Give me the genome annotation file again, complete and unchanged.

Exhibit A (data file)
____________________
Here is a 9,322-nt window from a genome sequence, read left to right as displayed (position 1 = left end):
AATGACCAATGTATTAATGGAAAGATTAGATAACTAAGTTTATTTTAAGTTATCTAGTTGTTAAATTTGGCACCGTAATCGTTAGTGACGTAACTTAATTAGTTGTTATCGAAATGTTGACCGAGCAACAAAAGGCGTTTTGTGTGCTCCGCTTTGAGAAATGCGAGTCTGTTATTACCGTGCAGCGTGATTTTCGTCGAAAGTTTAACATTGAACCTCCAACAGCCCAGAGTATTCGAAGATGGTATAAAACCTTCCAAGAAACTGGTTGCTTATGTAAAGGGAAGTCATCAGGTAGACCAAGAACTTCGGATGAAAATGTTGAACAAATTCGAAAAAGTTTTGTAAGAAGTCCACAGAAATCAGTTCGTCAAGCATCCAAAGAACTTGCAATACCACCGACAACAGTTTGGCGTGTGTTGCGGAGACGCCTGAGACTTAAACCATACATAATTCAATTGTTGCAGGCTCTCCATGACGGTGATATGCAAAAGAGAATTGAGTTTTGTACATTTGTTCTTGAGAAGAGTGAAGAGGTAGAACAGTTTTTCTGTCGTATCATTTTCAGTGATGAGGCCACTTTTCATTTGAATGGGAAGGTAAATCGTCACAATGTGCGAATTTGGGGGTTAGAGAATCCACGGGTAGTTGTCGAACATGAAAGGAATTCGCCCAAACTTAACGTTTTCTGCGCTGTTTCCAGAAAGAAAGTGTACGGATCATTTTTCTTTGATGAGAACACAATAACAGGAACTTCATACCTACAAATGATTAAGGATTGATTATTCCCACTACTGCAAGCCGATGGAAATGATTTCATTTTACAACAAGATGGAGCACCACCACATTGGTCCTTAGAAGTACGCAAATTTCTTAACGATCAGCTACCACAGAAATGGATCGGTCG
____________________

Here is a 9,322-nt window from a genome sequence, read left to right as displayed (position 1 = left end):
AATGACCAATGTATTAATGGAAAGATTAGATAACTAAGTTTATTTTAAGTTATCTAGTTGTTAAATTTGGCACCGTAATCGTTAGTGACGTAACTTAATTAGTTGTTATCGAAATGTTGACCGAGCAACAAAAGGCGTTTTGTGTGCTCCGCTTTGAGAAATGCGAGTCTGTTATTACCGTGCAGCGTGATTTTCGTCGAAAGTTTAACATTGAACCTCCAACAGCCCAGAGTATTCGAAGATGGTATAAAACCTTCCAAGAAACTGGTTGCTTATGTAAAGGGAAGTCATCAGGTAGACCAAGAACTTCGGATGAAAATGTTGAACAAATTCGAAAAAGTTTTGTAAGAAGTCCACAGAAATCAGTTCGTCAAGCATCCAAAGAACTTGCAATACCACCGACAACAGTTTGGCGTGTGTTGCGGAGACGCCTGAGACTTAAACCATACATAATTCAATTGTTGCAGGCTCTCCATGACGGTGATATGCAAAAGAGAATTGAGTTTTGTACATTTGTTCTTGAGAAGAGTGAAGAGGTAGAACAGTTTTTCTGTCGTATCATTTTCAGTGATGAGGCCACTTTTCATTTGAATGGGAAGGTAAATCGTCACAATGTGCGAATTTGGGGGTTAGAGAATCCACGGGTAGTTGTCGAACATGAAAGGAATTCGCCCAAACTTAACGTTTTCTGCGCTGTTTCCAGAAAGAAAGTGTACGGATCATTTTTCTTTGATGAGAACACAATAACAGGAACTTCATACCTACAAATGATTAAGGATTGATTATTCCCACTACTGCAAGCCGATGGAAATGATTTCATTTTACAACAAGATGGAGCACCACCACATTGGTCCTTAGAAGTACGCAAATTTCTTAACGATCAGCTACCACAGAAATGGATCGGTCG